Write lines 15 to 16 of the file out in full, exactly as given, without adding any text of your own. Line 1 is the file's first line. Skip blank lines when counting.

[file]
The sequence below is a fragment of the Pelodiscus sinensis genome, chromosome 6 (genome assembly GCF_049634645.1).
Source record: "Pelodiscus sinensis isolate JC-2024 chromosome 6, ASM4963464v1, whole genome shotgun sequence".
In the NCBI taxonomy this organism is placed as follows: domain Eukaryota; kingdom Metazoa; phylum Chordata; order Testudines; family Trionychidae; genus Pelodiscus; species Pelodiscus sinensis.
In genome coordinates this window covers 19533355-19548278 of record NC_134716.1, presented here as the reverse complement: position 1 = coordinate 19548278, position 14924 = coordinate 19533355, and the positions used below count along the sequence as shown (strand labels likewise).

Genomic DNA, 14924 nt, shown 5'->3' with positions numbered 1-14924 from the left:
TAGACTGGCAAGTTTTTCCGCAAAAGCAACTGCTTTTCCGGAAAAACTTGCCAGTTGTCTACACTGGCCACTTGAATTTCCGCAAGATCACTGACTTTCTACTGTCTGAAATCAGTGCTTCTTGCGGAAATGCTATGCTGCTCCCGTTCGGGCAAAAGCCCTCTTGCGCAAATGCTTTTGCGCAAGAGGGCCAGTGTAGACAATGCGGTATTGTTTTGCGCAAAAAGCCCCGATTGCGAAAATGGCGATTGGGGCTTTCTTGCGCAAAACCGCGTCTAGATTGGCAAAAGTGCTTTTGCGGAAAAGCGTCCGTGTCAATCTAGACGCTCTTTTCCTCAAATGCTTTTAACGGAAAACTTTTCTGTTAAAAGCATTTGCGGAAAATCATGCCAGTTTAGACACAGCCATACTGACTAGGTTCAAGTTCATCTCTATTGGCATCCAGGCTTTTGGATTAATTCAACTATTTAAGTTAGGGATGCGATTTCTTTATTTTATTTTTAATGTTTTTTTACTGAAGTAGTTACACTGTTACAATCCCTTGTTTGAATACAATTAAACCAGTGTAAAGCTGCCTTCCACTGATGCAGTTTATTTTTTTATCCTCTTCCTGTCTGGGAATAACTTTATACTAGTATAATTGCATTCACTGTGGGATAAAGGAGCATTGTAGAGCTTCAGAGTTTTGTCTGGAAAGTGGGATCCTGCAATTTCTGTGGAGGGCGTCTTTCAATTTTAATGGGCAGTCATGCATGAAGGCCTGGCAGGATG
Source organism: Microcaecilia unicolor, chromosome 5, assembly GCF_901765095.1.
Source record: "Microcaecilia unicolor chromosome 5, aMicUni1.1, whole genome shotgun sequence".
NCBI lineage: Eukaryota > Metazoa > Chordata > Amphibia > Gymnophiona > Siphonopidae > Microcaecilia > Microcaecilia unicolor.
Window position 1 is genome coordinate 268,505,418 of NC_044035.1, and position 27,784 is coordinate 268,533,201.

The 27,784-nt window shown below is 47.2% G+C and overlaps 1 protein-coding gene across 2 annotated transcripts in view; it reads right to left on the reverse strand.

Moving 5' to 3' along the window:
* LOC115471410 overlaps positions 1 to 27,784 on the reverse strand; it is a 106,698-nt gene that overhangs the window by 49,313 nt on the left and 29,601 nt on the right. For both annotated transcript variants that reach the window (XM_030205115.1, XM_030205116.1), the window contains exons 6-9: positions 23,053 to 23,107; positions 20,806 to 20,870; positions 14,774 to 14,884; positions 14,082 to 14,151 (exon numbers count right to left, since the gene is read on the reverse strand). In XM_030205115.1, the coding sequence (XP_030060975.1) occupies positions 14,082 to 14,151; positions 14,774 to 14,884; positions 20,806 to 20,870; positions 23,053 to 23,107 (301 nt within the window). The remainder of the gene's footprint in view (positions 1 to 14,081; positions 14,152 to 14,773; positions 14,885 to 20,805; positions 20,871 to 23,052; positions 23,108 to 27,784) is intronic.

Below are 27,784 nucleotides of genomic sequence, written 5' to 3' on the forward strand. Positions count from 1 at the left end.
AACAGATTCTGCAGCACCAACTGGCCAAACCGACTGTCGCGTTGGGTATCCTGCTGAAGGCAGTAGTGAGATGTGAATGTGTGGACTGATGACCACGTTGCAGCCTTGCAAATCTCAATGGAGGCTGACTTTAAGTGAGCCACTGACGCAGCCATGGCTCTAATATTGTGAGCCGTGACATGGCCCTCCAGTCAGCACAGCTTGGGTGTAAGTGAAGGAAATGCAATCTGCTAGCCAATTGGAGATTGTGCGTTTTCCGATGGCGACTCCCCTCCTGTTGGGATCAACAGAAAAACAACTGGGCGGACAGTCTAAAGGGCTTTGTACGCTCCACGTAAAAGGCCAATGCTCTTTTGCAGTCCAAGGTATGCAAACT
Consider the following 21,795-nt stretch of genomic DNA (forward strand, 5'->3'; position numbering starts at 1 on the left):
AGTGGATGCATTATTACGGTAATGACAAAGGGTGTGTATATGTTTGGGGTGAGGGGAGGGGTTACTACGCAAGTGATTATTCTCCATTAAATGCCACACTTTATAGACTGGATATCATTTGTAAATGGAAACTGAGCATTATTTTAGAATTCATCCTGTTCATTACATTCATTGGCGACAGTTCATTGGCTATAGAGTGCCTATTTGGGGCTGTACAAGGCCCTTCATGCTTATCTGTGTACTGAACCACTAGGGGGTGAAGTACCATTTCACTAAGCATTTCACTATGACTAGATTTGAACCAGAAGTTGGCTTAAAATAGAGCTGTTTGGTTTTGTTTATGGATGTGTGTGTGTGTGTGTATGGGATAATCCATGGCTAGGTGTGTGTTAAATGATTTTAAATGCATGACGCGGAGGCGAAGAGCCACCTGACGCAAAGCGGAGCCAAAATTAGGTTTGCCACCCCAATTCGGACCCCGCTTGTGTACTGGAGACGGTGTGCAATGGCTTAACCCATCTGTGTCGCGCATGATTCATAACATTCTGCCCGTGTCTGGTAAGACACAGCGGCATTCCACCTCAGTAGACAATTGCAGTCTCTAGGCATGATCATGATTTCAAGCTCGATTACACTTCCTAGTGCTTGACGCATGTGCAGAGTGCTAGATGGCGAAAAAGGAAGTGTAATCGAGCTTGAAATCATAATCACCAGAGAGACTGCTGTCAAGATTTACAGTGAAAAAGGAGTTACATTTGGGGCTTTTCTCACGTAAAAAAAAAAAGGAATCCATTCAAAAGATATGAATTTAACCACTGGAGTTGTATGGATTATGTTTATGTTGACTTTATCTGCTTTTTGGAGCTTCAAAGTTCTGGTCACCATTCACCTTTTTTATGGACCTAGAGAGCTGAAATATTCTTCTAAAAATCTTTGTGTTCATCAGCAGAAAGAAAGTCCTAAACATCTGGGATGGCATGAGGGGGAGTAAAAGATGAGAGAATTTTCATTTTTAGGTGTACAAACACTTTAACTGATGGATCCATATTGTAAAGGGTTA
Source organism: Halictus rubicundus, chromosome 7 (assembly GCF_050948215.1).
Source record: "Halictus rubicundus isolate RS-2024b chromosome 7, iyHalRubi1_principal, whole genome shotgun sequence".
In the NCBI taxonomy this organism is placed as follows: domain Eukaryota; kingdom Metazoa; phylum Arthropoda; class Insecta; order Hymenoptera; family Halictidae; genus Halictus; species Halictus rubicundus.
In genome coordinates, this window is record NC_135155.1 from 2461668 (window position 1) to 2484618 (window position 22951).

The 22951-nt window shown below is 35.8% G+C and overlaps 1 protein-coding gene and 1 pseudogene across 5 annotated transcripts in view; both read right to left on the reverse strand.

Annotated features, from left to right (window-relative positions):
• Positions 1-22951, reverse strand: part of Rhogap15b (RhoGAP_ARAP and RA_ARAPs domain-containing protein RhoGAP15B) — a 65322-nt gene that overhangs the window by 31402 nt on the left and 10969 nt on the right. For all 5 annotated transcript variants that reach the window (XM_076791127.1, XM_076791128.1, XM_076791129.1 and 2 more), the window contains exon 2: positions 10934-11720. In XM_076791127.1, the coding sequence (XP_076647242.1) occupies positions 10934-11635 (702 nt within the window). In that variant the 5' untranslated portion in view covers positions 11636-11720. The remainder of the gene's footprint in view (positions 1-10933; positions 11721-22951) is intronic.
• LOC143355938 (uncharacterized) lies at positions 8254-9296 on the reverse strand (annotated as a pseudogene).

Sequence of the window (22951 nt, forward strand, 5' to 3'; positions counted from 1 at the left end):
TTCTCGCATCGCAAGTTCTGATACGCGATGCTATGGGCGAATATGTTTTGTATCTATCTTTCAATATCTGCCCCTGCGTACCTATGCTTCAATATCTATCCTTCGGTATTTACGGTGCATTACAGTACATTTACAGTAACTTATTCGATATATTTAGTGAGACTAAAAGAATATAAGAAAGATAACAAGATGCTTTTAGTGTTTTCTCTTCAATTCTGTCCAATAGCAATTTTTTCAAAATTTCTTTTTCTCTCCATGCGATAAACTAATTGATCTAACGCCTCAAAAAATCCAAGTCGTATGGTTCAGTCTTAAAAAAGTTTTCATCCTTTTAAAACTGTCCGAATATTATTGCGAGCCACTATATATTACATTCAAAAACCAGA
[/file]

AACAGATTCTGCAGCACCAACTGGCCAAACCGACTGTCGCGTTGGGTATCCTGCTGAAGGCAGTAGTGAGATGTGAATGTGTGGACTGATGACCACGTTGCAGCCTTGCAAATCTCAATGGAGGCTGACTTTAAGTGAGCCACTGACGCAGCCATGGCTCTAATATTGTGAGCCGTGACATGGCCCTCCAGTCAGCACAGCTTGGGTGTAAGTGAAGGAAATGCAATCTGCTAGCCAATTGGAGATTGTGCGTTTTCCGATGGCGACTCCCCTCCTGTTGGGATCAACAGAAAAACAACTGGGCGGACAGTCTAAAGGGCTTTGTACGCTCCACGTAAAAGGCCAATGCTCTTTTGCAGTCCAAGGTATGCAAACT
Consider the following 21,795-nt stretch of genomic DNA (forward strand, 5'->3'; position numbering starts at 1 on the left):